A Few More Thoughts on Citizen's United

A friend of mine from Princeton days writes:

... and you seem in favor of the Supreme Court decision in Citizens United vs the FEC, I was wondering how you feel about being a customer or supplier or competitor of large businesses who can spend far more than your business to influence the rules of the game.

From what I read, I am sure you have a compelling answer, but I would be scared to death. (Maybe that's why I work for a large corporation [Target] instead of attempting to run my own business.)

I thought this was a pretty good question, and I answered:

  1. I try hard not to make utilitarian arguments to Constitutional and rights issues.  As an example, I am sure we might have less crime if the police were empowered to incarcerate anyone they wanted without trial, but we don't do it that way.
  2. I worry most about corporate lobbying (e.g. by Immelt at GE) and this is unaffected by this ruling - it was legal before and after.   This decision allows corporate advertising, which is public and visible, which I can at least see and react to, as opposed to back room deal making.
  3. Libertarians certainly worry about your question, and why many of us fear that what we are creating in this country is a European-style corporate state, rather than socialism.  To a libertarian, the answer is not less speech, but less government power to pick winners and losers in commerce.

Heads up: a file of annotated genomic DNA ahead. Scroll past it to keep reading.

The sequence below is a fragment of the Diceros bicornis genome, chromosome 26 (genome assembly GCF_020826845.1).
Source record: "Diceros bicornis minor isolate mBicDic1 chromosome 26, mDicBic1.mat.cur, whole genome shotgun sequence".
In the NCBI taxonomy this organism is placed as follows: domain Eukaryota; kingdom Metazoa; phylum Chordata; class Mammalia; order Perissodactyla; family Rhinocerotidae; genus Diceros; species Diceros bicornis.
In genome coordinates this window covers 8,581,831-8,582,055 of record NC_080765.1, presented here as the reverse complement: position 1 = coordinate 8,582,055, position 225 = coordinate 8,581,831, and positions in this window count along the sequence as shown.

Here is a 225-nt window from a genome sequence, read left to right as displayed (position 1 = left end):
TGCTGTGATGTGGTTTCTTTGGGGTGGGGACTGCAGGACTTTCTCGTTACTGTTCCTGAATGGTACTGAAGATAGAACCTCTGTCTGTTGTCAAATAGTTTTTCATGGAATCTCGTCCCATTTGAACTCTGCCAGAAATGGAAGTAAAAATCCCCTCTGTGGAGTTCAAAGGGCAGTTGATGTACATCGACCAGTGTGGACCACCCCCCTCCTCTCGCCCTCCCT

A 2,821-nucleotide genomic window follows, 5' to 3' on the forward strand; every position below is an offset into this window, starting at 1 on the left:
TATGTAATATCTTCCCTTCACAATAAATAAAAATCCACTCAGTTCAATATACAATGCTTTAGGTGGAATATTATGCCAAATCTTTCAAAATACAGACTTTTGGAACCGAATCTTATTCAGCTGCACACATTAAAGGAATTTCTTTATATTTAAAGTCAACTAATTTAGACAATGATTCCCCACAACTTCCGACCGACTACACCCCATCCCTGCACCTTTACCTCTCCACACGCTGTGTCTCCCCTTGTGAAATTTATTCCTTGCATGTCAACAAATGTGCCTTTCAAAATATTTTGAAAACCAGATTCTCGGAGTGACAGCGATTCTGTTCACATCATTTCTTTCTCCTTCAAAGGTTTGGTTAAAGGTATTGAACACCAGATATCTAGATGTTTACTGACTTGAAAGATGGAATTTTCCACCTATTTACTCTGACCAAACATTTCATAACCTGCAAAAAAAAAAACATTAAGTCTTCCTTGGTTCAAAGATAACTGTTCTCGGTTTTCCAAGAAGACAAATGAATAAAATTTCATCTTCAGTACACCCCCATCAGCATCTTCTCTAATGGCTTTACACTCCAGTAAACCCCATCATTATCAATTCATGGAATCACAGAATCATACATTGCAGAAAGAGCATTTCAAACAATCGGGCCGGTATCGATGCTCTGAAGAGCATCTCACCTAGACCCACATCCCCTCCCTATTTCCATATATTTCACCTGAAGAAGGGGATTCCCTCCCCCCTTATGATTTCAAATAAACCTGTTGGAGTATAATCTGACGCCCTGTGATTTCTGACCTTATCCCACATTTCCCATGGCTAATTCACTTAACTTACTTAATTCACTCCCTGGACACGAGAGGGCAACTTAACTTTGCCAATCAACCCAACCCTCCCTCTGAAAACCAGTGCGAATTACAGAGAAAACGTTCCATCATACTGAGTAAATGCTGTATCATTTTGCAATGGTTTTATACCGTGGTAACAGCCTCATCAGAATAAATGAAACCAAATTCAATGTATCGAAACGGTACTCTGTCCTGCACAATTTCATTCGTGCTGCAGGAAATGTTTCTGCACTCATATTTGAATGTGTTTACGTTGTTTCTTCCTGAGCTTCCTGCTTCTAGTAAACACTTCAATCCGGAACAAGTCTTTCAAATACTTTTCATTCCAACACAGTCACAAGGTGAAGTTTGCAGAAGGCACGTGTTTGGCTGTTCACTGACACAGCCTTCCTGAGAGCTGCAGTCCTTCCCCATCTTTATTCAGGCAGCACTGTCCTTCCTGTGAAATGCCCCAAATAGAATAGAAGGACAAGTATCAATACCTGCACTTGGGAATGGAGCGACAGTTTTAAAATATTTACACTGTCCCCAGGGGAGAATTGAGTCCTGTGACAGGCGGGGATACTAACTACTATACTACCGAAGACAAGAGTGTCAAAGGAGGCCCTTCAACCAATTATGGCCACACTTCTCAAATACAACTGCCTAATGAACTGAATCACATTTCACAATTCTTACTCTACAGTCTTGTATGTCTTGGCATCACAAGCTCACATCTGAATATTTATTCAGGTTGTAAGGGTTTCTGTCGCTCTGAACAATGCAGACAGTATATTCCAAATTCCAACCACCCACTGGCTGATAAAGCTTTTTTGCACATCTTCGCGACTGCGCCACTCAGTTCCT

• ArtD0dger

    It takes a pretty hard-boiled cynicism to equate spending to broadcast a message that convinces the public with spending to "influence the rules of the game." A cynicism of the sort that denies the agency of the electorate and regards democracy as a sham cloak for pure power politics.

  • http://thelibertypapers.org/ Quincy

    As I point out here, your friend's question is already academic.

    The real effect of Citizens United v. FEC will be to open up the door for the underdogs, and those out of favor in Washington, to make their voices heard. The breaking of the monopoly on influence is undoubtedly a good thing for small and medium business and interest groups.

  • http://commonsenseliberty.wordpress.com Terry Noel

    A good answer. Until the mutual back-scratching relationship between government and big business is severed, most solutions will be cosmetic. Nonetheless, we can count this ruling as a victory for the reason you state. At least it brings part of the process of influence out in the open.

  • Doug

    Its not just "big business" relationship, but also the other special interest groups who has managed to cloak itself in legitimacy. It is this back scratching that largely goes unnoticed and unreported to the average person. Allowing groups of people, whether in a business or other association, to speak out at what they feel should be heard must be welcomed.

  • Chris

    Stop me if you've heard this one before: "Congress shall make no law...abridging the freedom of speech."

    Call me crazy, but it seems pretty cut and dry there.

  • NormD